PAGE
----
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THE ongoing affair involving the three stocks which the Singapore Exchange (SGX) has categorised as "designated securities", namely Asiasons, Blumont and LionGold, has highlighted several weaknesses in the system which should be addressed.
In most cases, this meant that the affected stocks could not be traded using online accounts. In other extreme cases, curbs mean that clients have to pay for their purchases upfront and "contra" trading is prohibited.
All of this is within the prerogative of broking houses which, when witnessing the inflation of large bubbles, might be uncomfortable with their exposure and so should act to limit their risk.
However, since news of trading curbs inevitably leads to falls in the share prices of the counters involved, the decision to restrict trading should be viewed as price-sensitive and material, and there should therefore be rules to govern the announcement of such curbs. As it stands, there are none, and parties who have advance knowledge of in-house trading curbs have an unfair advantage over the rest of the market.
There are currently four criteria for inclusion - the company has to be incorporated in Singapore; the shares have to denominated in Singapore dollars; the shares have to be listed on the mainboard; and the company has to allow CPF investors to attend its shareholder meetings.
These are not difficult conditions for many companies to satisfy so the quality bar is arguably not set very high.
In response to an article run in this column more than two years ago about the need to tighten qualifying criteria in the wake of the S-chip scandal, CPF defended the status quo, saying in a letter in BT on April 21, 2011, that "any inclusion criteria cannot guarantee that an individual stock will not run foul of regulatory, accounting or corporate governance standards throughout time". It also said that investors have to do their homework carefully before investing.
Fair enough, but if the regulatory regime is lax and given that SGX is itself a commercially driven entity, is it good enough to just say "caveat emptor" when it comes to people's retirement money?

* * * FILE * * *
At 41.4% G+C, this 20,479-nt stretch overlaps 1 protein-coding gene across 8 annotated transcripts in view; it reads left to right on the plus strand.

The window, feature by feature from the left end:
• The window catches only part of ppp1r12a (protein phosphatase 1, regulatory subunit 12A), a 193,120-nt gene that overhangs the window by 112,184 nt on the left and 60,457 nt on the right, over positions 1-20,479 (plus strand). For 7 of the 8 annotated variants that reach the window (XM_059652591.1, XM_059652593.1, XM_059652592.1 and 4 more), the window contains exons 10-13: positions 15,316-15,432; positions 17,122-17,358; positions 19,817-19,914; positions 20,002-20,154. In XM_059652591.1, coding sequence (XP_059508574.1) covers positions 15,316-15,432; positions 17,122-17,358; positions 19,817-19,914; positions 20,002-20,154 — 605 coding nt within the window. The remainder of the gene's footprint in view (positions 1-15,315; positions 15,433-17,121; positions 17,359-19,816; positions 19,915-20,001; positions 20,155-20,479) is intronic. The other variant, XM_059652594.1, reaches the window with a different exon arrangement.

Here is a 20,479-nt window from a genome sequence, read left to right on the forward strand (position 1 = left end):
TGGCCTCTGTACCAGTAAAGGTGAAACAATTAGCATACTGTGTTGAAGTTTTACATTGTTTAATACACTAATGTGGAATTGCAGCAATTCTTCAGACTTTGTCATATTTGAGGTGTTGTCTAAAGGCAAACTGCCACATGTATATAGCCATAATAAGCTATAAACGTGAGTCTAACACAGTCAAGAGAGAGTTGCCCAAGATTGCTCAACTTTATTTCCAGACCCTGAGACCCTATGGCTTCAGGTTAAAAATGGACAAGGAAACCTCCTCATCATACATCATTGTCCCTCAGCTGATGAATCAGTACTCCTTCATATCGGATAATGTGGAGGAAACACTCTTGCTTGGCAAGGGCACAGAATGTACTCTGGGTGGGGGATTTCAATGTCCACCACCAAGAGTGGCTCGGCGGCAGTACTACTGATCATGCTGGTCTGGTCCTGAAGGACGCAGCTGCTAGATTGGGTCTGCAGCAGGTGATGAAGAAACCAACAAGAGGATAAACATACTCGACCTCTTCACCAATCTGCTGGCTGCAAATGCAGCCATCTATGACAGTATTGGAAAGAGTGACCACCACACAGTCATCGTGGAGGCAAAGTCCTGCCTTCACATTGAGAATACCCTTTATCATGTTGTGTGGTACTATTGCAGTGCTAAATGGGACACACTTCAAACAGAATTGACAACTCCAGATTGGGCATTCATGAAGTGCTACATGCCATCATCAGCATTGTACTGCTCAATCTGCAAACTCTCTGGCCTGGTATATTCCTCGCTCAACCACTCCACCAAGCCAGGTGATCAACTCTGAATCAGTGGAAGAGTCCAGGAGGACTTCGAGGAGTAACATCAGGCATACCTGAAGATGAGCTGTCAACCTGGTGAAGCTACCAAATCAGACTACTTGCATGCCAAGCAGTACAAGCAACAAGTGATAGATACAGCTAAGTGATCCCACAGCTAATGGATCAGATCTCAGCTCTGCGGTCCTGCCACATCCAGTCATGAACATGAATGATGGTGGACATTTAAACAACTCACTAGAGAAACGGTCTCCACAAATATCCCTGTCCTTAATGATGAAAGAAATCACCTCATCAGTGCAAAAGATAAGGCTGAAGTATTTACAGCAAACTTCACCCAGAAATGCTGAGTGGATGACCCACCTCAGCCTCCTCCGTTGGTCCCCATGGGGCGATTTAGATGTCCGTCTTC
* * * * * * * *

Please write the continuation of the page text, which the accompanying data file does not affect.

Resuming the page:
But without strong follow-up disciplinary action and bearing in mind that manipulators rarely move prices up in large quantities at any one time, preferring instead to fly under the radar by advancing prices in small increments to avoid drawing attention to their actions, is it really such a magnificent signalling-cum-warning mechanism? Or does it occur so often without consequences that punters nowadays barely pay SGX queries any notice?
Traders were told that purchases have to be paid for and that no contra trading would be allowed, which upset many who, quite logically, argued that if shares are bought and paid for immediately, they should be able to be sold once payment is made. Greater clarity on this point would have been welcome, as would answers to legitimate questions such as: what exactly are the reasons that led the exchange to designate the three stocks (was it simply that they were plunging?); why was the halt lifted so quickly without those reasons being made known; and how long will the designated status last.
On the other, scrapping contra would eliminate a large speculative element and, in the view of its proponents, rob the market of liquidity.
It will be interesting to see what emerges from the contra debate, though this should not detract from the other issues raised earlier that also require regulatory attention. Hopefully, these issues will be resolved and the outcome will be a more efficient and transparent market for all.